The leader of Dead Cell is a man in a bulked up metal suit with an eye patch. He previously served as the President of the United States, and also has missile shooting tentacles attached on his super suit, like all former US presidents receive after leaving office.
Metal Gear Solid embraced a memorable form of storytelling, mixing philosophical ruminations, controversial topics, & fourth wall breaking silliness together in a spy thriller narrative, but Sons of Liberty kicks it up to a higher gear. It goes to some uncomfortable places. The president molests Raiden because he thought the rookie was a woman. The topic of child soldiers is brought up, a theme that would return in later games. A character reveals a traumatic experience involving sexual abuse as a child. The absurdity ratchets up, too. Rosemary continually prods her boyfriend to remember what day tomorrow is in the middle of this tense military operation. Characters double-cross Raiden to an almost parodic level. At one point, the rookie is stripped naked and the game’s reality breaks down. Something something, turn the game console off, fission mailed, scissors, 61.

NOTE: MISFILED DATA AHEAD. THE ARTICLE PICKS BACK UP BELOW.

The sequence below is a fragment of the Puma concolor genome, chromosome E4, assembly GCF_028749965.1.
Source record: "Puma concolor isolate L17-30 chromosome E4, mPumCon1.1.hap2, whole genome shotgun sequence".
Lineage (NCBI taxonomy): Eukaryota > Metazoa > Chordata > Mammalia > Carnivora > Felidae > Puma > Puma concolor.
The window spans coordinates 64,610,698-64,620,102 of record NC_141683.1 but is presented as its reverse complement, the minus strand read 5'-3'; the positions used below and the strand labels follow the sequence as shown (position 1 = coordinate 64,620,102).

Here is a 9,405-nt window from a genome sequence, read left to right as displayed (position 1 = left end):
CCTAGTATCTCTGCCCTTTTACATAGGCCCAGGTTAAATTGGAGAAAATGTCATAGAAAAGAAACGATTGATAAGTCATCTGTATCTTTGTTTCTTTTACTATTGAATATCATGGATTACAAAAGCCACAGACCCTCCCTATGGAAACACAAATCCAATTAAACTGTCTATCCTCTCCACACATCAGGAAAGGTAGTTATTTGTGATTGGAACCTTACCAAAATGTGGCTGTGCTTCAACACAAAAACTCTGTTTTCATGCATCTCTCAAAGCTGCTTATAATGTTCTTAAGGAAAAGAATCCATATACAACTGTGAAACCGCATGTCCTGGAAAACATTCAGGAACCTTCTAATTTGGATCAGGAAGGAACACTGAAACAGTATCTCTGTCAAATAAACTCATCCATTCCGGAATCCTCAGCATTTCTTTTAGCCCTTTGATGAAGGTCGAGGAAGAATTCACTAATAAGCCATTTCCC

The game’s story might be an inelegant, boisterous mishmash but its themes are still prescient, even decades years later. The term “post-modern” gets thrown around about Metal Gear Solid 2, when other series had been reflexively examining the events of an earlier game before it. But it remains a daring choice to turn a game – a big budget spectacle of one, even – into a vehicle to explore personal notions of freedom, truth, democracy, and technology’s sway over human life. The game still speaks to the present – perhaps increasingly so – as disinformation & conspiracy theories wrecks havoc on fair elections & public health, corporations keep employing algorithms & blockchains like they don’t create more problems than they fix, and the general tenor of the internet & the world at large has grown increasingly fragmented in the intervening years.